More commuters paying to use HOT Lanes on SR 167, WSDOT says
August 20, 2010 · 10:44 AM
Twice as many drivers chose to pay a fee to use the (HOT) lanes (also known as carpool lanes) on SR 167, according to an annual report released Aug. 19 by the Washington State Department of Transportation.
WSDOT launched the four-year HOT Lane project in 2008 with a goal to provide solo drivers who pay an electronic toll without stopping, a faster, more reliable commute while maintaining a free-flowing, free-of-charge lane for transit and carpools.
"We are encouraged by the results outlined in the annual report. These findings allow WSDOT to refine SR 167 HOT lane operations." said Craig Stone, WSDOT Toll Division Director. “We continue to see more people using the HOT lanes, and the benefits extend to all SR 167 drivers – both in the HOT lanes and general purpose lanes.”
Findings from the report include:
More people are paying a toll to use the HOT lanes.
· More than 60,000 Good To Go! customers have paid to use the SR 167 HOT lanes since they opened, double the number from the first year.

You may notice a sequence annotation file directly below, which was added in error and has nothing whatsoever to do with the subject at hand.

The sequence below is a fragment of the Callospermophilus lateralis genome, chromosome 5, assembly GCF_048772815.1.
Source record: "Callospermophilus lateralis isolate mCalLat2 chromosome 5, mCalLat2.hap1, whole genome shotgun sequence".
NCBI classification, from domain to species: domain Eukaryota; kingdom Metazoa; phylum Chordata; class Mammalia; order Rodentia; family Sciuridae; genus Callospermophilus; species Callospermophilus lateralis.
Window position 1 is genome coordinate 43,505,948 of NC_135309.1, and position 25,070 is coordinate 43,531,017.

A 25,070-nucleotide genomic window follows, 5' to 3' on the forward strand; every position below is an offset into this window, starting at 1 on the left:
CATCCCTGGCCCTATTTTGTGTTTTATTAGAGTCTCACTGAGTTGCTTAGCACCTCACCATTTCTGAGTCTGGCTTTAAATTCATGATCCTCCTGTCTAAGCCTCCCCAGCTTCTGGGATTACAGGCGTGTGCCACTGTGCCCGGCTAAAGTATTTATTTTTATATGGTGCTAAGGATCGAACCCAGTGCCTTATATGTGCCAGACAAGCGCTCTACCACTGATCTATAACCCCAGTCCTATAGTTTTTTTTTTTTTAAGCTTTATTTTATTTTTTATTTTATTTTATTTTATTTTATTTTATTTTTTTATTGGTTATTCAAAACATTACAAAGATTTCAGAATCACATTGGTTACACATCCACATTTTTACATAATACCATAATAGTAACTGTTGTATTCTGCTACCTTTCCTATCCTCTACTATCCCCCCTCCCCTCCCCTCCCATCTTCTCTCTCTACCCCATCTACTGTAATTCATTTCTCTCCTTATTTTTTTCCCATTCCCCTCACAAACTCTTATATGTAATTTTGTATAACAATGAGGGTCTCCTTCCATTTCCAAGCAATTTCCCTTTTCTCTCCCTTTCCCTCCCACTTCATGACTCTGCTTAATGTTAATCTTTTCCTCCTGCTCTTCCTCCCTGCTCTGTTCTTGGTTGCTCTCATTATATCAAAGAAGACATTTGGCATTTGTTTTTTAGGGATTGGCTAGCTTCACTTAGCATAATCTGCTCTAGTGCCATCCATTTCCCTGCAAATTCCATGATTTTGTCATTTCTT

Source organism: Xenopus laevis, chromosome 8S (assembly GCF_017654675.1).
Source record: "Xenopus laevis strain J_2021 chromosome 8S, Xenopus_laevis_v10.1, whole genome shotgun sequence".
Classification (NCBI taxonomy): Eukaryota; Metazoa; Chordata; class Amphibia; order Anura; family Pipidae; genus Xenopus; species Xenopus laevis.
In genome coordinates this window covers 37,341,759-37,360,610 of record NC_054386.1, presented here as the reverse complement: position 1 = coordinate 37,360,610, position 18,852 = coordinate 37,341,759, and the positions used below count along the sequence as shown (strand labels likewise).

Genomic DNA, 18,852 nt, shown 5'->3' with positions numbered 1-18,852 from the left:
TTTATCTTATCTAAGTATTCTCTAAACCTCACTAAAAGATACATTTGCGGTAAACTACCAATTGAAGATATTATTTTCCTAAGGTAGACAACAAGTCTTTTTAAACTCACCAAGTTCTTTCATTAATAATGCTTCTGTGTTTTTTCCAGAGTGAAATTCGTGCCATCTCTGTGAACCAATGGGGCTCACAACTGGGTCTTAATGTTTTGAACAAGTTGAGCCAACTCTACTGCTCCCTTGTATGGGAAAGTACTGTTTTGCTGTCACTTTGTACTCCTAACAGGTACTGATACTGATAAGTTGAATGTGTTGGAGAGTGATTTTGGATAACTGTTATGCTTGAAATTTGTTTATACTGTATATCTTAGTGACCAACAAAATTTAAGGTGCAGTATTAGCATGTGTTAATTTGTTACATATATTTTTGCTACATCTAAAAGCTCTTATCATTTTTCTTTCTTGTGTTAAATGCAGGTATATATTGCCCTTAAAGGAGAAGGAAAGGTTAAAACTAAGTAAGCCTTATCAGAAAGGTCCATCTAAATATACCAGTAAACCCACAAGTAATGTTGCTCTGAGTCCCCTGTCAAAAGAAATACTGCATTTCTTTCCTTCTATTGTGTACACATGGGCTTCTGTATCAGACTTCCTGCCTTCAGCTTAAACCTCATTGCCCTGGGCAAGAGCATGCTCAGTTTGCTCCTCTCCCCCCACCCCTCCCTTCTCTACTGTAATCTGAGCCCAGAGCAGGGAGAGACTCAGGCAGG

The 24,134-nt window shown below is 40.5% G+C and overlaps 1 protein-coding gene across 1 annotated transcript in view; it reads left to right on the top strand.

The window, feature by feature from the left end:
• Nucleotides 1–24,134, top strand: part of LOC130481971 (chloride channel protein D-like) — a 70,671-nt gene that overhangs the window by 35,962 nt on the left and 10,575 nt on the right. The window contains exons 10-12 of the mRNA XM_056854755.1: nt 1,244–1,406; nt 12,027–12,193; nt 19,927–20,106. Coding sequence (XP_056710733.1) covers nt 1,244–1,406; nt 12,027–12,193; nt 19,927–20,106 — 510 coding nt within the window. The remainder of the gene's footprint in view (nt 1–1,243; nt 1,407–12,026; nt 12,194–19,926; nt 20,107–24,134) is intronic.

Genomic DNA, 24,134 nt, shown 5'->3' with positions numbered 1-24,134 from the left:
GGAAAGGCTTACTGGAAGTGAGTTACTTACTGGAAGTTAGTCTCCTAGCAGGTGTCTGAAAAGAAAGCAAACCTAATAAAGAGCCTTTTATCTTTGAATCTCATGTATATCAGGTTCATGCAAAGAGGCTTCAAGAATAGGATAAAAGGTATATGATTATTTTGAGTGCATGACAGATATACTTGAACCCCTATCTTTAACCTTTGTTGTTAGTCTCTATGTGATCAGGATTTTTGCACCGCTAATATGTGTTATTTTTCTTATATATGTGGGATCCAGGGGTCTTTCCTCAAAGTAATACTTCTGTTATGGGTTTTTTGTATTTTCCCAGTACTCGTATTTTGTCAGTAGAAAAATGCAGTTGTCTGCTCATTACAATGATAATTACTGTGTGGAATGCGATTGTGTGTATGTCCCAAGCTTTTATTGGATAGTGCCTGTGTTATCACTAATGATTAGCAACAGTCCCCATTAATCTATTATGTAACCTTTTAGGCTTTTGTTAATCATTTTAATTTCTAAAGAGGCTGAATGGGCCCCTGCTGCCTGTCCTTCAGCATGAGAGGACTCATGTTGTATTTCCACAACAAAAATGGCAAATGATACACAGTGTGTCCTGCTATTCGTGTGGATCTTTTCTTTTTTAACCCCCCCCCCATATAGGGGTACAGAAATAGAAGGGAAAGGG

· The average number of weekday tolled trips increased 150 percent in the morning northbound commute and doubled during the afternoon commute.
· Gross revenue jumped 33 percent, from $316,600 in the first year to $420,400 in the second.
HOT lane customers and general purpose lane commuters are spending less time in traffic.
· SR 167 HOT lane commuters pay about $1.25 to save an average of eight minutes during the morning rush hour. Some drivers report saving as much as 20 minutes on their commute.
· As more people use the HOT lanes and understand how they operate, WSDOT engineers continue to make operational improvements based on user feedback. The full annual report and more information about the project is available online at: www.wsdot.wa.gov/Tolling/SR167HotLanes
What’s next for the SR 167 HOT Lanes Pilot Project?
WSDOT started the four-year pilot project to learn how HOT lanes and other forms of variable tolling could be used in Washington to make state highways more efficient at moving people and commerce, and curbing congestion. The department will extend HOT lanes south to Eighth Street East if the legislature authorizes tolling to continue on SR 167 past the four-year pilot period.